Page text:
- For some institutions market access is limited and trading costs can be prohibitively high. For example, in OTC (over-the-counter) markets bid-offer spreads vary across counterparties(view post here), favoring clients with high volumes and sophistication. Since institutional investment strategies in forwards, swaps, and options that are sensitive to transaction cost implementation depends on the institution’s standing with market makers.
- Often enough investment managers simply do not fully trust their researchers, possibly due to conflicts of interest. Portfolio managers sometimes denigrate research to elevate their own role in profit generation. Researchers sometimes gear their research towards company politics and reputation rather than investment value.
- Finally, there is evidence that financial decision-making under uncertainty is far from rational and subject to a range of behavioral biases, such as the illusion of control, anchoring bias, sunk-cost bias, and gambler’s fallacy (view post here). This implies irrational neglect of optimal strategies.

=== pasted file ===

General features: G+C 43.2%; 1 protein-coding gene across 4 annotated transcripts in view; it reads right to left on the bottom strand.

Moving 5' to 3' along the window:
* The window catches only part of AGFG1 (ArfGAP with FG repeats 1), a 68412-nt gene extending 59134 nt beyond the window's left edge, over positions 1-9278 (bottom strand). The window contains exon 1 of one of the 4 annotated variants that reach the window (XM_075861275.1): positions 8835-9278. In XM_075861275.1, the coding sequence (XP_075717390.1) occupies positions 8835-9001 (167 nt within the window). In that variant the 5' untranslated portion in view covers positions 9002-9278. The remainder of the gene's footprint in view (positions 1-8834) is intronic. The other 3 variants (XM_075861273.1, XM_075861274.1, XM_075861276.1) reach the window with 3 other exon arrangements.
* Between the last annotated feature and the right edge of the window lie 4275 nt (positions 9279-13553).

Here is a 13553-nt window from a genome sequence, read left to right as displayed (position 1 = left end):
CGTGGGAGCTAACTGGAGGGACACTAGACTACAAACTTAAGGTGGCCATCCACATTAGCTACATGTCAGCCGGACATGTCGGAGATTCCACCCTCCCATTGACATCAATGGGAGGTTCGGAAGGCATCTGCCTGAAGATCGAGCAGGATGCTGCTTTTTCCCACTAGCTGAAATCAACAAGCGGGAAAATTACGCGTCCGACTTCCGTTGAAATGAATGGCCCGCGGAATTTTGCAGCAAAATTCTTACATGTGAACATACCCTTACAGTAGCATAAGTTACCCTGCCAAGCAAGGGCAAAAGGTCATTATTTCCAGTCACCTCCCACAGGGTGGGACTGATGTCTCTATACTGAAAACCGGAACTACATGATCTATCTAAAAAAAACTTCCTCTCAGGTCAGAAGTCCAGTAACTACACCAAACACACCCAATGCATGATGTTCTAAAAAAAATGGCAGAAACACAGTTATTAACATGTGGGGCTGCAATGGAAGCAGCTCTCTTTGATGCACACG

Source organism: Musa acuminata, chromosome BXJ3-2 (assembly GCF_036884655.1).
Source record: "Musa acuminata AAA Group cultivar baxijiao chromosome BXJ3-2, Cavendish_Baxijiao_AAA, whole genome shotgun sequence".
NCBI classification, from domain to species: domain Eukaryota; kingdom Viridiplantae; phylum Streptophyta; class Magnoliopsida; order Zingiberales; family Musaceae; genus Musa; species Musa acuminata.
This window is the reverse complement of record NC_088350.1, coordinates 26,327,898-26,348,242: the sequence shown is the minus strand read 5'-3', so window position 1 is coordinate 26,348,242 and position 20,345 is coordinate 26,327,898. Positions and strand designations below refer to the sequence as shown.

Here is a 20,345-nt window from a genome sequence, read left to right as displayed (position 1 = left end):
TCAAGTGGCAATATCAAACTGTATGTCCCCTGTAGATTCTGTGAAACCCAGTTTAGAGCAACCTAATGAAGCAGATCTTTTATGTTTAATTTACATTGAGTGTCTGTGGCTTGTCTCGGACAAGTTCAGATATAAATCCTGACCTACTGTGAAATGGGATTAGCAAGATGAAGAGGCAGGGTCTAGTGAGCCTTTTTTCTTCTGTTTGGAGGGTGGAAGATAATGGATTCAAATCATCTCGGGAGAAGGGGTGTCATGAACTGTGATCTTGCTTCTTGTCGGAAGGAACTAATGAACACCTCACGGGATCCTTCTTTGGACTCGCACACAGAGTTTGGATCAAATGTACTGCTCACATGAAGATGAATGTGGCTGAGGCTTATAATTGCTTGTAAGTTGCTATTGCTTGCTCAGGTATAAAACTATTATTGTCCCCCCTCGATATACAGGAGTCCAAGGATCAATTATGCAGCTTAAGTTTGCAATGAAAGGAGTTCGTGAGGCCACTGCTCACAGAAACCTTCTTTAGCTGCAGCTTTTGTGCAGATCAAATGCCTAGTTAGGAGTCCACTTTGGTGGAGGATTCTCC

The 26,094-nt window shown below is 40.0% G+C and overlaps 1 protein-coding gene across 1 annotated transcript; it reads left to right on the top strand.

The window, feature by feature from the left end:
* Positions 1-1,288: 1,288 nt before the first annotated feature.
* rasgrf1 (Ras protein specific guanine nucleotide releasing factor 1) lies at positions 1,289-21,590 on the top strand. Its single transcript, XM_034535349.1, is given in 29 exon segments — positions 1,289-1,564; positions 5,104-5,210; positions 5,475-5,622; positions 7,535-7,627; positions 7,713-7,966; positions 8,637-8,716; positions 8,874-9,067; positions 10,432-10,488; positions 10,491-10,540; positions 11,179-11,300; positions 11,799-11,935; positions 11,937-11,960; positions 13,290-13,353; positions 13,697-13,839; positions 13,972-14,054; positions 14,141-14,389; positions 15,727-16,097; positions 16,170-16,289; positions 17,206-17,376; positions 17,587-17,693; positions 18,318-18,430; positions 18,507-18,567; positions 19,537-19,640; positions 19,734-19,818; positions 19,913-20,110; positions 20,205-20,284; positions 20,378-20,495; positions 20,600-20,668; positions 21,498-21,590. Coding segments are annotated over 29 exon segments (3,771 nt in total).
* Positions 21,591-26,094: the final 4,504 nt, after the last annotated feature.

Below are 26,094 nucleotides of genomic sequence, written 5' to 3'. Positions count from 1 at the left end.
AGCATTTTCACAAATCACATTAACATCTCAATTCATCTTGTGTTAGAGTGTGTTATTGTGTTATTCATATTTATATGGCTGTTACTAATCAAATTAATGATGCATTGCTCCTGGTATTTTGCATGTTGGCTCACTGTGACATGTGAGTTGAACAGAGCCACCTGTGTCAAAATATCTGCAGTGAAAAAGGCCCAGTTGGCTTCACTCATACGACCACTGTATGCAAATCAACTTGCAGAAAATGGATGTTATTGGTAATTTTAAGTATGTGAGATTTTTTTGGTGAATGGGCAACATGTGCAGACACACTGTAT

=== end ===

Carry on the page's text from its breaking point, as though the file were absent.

Even if some market participants have superior information and do rationally trade on it, there is no guarantee that their trading will make the overall market more information efficient. As Markus Brunnermeier (2005) illustrated: “While information leakage makes the price process more informative in the short-run, it reduces its informativeness in the long-run…A trader who receives a noisy signal about a forthcoming public announcement can exploit it twice. First, when he receives it, and second, after the public announcement since he knows best the extent to which his information is already reflected in the pre-announcement price. Given his information he expects the price to overshoot and intends to partially revert his trade.”
In summary, “obstructions to information diffusion” are common. This means that relevant information and research translate into gradual price trends rather than instantaneous price adjustments (view post here). Gradual diffusion directly conflicts with Eugene Fama’s requirement that an “efficient market is a market which adjusts rapidly to new information.”. Indeed, sluggish price adjustment seems to go a long way in explaining unexpected deviations of financial markets from a rational expectations equilibrium, including the many so-called ‘puzzles’ in the foreign exchange market (view post here).